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This article in SSSAJ

  1. Vol. 63 No. 5, p. 1472-1482
    Received: Feb 24, 1997

    * Corresponding author(s): lapend@em.agr.ca


Placic and Ortstein Horizon Genesis and Peatland Development, Southeastern Newfoundland

  1. David R. Lapen *a and
  2. Chang Wanga
  1.  aEastern Cereal and Oilseed Research Centre, Agriculture Canada, Ottawa, ON, Canada K1A 0C6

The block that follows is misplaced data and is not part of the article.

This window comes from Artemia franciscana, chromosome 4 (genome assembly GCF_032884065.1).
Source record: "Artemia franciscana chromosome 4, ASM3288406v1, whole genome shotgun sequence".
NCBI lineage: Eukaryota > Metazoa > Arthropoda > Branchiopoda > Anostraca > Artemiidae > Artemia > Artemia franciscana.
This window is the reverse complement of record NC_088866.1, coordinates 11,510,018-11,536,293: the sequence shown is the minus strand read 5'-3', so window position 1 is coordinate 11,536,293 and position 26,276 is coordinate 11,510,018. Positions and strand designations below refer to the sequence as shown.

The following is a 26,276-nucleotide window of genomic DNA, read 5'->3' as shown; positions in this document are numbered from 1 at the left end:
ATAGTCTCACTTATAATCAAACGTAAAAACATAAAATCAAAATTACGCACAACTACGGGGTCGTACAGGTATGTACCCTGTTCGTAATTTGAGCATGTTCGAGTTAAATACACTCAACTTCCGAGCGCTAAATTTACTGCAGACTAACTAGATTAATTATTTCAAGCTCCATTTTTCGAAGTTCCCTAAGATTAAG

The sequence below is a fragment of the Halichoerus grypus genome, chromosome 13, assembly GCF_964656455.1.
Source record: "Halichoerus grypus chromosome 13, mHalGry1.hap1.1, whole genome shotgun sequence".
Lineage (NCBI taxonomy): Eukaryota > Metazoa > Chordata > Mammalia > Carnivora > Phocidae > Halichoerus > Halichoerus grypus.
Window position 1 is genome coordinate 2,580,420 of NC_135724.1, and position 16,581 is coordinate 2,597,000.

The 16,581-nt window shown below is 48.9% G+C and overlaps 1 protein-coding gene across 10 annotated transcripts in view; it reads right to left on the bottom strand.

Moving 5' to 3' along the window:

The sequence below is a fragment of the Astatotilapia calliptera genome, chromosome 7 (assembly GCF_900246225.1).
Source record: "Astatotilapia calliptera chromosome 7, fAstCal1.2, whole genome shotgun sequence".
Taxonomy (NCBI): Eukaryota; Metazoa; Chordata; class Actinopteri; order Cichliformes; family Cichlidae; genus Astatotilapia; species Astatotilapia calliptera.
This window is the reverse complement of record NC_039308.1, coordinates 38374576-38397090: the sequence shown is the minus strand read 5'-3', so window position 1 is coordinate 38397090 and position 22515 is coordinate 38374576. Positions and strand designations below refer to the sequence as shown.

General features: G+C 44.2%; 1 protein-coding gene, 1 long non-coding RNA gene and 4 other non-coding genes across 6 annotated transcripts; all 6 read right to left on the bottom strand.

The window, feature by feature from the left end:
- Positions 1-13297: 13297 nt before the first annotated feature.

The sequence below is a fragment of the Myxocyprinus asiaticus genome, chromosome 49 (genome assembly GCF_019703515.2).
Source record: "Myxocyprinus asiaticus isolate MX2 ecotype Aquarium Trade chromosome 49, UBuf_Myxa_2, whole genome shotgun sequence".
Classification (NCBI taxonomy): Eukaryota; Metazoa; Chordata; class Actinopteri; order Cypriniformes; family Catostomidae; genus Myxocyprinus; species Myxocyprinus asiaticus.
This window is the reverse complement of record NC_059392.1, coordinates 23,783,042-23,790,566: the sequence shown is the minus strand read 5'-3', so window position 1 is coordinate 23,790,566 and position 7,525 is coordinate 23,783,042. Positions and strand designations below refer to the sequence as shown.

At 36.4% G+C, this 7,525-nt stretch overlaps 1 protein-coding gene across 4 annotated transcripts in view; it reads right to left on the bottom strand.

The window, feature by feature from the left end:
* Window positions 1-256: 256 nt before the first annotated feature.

There is considerable speculation about relationships between soil development and local-scale blanket bog formation in southeastern Newfoundland. This study examined podzolization along a catena in southeastern Newfoundland. The specific objective was to investigate pedogenic processes, in particular placic and ortstein horizon development, as well as potential links between soil and peatland formation. Chemical, hydrological, and physical processes potentially responsible for pedogenesis were examined. Placic genesis appears to be linked to the precipitation of Fe at oxidizing and higher soil pH contacts at depth in the soil. Placic formation in the well-drained heathlands is apparently precluded by constraints on Fe mobilization at the surface, in particular, Fe-oxidizing conditions and the presence of sufficient supplies of metals neutralizing mobile organic substances. Organic-complexed Al is the dominant cementing agent in ortstein horizons. Cementation is augmented by minimal bioturbation by roots and high coarse-fragment content, which concentrates Fe and Al to a limited soil matrix. Weathering, podzolization, elevated water tables, and peatland processes are promoted by groundwater discharge from adjacent bogs as well as by sesquioxide pans that impede vertical drainage.

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